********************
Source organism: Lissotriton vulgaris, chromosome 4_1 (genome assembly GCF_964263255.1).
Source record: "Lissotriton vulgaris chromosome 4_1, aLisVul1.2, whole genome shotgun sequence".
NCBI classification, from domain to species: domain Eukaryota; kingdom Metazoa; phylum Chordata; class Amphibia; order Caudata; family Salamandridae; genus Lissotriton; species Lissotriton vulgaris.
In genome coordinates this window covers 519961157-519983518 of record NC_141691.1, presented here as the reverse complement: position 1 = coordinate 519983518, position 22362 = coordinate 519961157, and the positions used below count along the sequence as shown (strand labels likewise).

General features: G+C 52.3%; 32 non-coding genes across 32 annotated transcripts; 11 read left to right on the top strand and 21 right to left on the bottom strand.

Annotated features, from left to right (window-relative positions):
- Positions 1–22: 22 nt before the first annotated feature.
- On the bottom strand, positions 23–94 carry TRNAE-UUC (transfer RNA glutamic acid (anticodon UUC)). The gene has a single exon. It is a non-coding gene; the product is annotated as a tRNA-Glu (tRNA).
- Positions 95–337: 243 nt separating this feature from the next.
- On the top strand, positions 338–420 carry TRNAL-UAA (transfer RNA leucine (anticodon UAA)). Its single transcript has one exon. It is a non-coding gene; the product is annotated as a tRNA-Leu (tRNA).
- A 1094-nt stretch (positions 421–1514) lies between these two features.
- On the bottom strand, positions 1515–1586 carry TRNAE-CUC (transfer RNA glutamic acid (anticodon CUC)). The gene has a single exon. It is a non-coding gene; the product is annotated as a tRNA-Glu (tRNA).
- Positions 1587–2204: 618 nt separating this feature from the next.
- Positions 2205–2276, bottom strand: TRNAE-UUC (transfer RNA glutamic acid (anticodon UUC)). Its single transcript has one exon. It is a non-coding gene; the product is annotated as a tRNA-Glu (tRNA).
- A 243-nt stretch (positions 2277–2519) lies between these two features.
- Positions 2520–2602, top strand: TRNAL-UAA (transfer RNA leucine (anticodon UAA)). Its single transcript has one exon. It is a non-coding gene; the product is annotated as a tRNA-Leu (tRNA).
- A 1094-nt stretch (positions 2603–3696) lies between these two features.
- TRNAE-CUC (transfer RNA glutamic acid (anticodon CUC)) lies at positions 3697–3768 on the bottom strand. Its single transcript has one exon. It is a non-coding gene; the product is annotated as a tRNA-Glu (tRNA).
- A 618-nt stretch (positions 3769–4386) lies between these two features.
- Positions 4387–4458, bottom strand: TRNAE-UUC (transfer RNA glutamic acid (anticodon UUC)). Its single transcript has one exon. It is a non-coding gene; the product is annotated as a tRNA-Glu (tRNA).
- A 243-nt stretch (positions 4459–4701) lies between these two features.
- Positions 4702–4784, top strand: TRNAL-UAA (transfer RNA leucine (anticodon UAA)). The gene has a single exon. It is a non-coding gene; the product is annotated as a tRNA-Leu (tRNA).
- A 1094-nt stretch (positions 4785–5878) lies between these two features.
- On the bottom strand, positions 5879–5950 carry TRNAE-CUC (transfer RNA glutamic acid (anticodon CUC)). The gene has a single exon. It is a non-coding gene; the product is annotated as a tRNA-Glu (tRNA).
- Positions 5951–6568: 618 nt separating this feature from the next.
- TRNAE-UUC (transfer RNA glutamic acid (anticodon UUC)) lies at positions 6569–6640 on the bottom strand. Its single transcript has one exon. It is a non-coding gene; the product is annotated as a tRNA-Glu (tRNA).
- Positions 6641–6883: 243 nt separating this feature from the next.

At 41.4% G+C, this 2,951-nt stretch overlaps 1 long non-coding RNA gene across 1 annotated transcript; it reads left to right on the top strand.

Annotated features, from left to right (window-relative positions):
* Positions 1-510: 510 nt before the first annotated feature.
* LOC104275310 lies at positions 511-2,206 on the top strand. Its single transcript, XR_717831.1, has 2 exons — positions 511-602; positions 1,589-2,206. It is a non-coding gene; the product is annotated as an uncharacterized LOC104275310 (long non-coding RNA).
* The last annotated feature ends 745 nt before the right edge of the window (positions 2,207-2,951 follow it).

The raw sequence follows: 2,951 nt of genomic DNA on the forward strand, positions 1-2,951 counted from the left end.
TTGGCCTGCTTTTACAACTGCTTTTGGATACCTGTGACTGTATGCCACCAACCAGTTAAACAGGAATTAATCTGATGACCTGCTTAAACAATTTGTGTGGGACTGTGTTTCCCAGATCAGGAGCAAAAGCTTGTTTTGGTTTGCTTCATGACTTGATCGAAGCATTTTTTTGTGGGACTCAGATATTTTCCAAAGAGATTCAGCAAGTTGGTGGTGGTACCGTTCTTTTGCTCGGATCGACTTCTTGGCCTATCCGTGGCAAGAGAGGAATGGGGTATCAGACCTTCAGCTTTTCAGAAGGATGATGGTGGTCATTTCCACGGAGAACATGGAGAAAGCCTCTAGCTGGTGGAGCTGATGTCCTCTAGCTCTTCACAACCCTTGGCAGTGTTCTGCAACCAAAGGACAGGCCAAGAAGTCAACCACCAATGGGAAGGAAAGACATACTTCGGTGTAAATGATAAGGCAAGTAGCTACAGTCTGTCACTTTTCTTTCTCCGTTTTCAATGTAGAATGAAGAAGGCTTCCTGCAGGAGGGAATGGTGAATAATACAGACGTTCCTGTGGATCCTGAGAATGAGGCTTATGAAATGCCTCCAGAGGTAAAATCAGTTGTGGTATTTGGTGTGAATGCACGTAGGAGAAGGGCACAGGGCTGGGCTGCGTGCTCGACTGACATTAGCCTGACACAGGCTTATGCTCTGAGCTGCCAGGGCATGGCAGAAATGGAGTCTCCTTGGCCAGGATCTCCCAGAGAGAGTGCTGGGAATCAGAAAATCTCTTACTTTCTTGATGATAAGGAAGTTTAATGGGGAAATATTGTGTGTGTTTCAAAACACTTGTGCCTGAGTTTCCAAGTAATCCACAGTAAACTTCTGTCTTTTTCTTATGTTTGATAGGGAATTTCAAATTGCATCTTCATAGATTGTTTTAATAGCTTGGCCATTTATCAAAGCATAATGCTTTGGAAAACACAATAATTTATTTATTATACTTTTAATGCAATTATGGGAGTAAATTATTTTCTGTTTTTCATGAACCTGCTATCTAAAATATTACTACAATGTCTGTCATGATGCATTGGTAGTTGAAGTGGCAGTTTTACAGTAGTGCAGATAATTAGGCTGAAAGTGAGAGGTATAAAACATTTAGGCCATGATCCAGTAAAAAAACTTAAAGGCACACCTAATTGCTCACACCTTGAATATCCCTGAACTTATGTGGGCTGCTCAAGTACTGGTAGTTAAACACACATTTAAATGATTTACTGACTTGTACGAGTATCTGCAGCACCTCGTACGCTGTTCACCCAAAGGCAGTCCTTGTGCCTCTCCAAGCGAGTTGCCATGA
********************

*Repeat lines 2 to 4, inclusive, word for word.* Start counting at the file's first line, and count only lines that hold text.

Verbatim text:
Source record: "Lissotriton vulgaris chromosome 4_1, aLisVul1.2, whole genome shotgun sequence".
NCBI classification, from domain to species: domain Eukaryota; kingdom Metazoa; phylum Chordata; class Amphibia; order Caudata; family Salamandridae; genus Lissotriton; species Lissotriton vulgaris.
In genome coordinates this window covers 519961157-519983518 of record NC_141691.1, presented here as the reverse complement: position 1 = coordinate 519983518, position 22362 = coordinate 519961157, and the positions used below count along the sequence as shown (strand labels likewise).